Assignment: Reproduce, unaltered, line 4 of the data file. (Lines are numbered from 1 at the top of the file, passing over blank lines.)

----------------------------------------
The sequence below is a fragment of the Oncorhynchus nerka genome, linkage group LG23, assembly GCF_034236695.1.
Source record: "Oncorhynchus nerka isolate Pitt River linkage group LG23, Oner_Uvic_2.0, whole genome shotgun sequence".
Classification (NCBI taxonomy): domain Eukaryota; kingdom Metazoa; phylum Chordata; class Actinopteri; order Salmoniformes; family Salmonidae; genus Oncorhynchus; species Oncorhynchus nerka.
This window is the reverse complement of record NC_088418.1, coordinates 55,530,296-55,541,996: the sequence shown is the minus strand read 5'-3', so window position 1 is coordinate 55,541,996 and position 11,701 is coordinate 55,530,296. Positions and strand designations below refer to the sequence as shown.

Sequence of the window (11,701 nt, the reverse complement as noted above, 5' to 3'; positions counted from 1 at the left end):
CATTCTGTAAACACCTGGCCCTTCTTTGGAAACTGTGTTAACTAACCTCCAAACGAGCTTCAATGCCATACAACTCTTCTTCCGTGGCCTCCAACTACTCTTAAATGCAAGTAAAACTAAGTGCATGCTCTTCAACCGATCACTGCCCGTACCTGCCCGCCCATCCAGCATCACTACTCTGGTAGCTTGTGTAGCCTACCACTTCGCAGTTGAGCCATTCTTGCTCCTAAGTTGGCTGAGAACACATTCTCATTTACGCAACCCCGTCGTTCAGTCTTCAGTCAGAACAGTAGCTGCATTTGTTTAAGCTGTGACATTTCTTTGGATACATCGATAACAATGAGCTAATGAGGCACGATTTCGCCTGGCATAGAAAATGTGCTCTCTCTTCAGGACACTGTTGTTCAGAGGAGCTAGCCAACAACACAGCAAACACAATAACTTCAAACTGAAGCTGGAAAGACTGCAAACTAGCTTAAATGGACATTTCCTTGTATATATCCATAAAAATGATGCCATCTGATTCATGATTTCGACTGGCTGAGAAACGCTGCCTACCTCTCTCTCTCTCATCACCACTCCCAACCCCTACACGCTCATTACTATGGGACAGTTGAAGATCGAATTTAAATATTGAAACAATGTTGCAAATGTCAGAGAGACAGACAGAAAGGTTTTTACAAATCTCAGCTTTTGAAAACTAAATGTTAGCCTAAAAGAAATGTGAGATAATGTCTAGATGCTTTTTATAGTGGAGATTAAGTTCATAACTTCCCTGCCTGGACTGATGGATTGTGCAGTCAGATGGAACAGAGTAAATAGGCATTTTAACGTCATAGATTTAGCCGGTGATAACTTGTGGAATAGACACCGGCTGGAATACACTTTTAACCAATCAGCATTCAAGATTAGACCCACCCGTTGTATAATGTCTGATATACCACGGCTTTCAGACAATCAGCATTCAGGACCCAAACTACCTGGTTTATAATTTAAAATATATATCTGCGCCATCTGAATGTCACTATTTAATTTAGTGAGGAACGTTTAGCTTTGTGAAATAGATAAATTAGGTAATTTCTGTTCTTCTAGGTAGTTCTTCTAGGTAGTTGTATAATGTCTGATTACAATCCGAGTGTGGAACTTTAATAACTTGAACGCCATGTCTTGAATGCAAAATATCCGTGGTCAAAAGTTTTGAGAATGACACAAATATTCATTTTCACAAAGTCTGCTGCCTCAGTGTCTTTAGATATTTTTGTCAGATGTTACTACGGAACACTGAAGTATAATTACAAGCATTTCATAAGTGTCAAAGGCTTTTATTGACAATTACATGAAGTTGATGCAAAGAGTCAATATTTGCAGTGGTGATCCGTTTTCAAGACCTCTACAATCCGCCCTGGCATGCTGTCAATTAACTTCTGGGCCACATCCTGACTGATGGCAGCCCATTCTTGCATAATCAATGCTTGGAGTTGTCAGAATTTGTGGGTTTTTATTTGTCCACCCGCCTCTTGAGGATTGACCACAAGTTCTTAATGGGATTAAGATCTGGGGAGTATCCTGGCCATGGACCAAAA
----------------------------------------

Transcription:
This window is the reverse complement of record NC_088418.1, coordinates 55,530,296-55,541,996: the sequence shown is the minus strand read 5'-3', so window position 1 is coordinate 55,541,996 and position 11,701 is coordinate 55,530,296. Positions and strand designations below refer to the sequence as shown.